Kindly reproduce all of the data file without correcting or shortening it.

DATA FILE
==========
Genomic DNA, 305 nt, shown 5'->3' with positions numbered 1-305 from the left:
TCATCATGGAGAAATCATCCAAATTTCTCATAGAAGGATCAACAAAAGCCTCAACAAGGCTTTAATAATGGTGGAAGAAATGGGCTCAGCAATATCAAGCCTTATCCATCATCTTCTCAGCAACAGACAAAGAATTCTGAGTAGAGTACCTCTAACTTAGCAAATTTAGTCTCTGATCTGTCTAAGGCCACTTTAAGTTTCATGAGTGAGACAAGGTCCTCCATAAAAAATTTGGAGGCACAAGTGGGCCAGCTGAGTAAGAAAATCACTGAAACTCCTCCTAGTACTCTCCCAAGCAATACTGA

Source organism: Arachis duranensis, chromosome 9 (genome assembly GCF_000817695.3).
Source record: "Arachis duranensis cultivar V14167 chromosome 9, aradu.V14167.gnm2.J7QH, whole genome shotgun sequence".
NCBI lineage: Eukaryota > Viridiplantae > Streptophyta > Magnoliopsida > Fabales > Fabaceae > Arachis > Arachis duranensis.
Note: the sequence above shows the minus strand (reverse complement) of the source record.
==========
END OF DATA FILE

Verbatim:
Genomic DNA, 305 nt, shown 5'->3' with positions numbered 1-305 from the left:
TCATCATGGAGAAATCATCCAAATTTCTCATAGAAGGATCAACAAAAGCCTCAACAAGGCTTTAATAATGGTGGAAGAAATGGGCTCAGCAATATCAAGCCTTATCCATCATCTTCTCAGCAACAGACAAAGAATTCTGAGTAGAGTACCTCTAACTTAGCAAATTTAGTCTCTGATCTGTCTAAGGCCACTTTAAGTTTCATGAGTGAGACAAGGTCCTCCATAAAAAATTTGGAGGCACAAGTGGGCCAGCTGAGTAAGAAAATCACTGAAACTCCTCCTAGTACTCTCCCAAGCAATACTGA

Source organism: Arachis duranensis, chromosome 9 (genome assembly GCF_000817695.3).
Source record: "Arachis duranensis cultivar V14167 chromosome 9, aradu.V14167.gnm2.J7QH, whole genome shotgun sequence".
NCBI lineage: Eukaryota > Viridiplantae > Streptophyta > Magnoliopsida > Fabales > Fabaceae > Arachis > Arachis duranensis.
Note: the sequence above shows the minus strand (reverse complement) of the source record.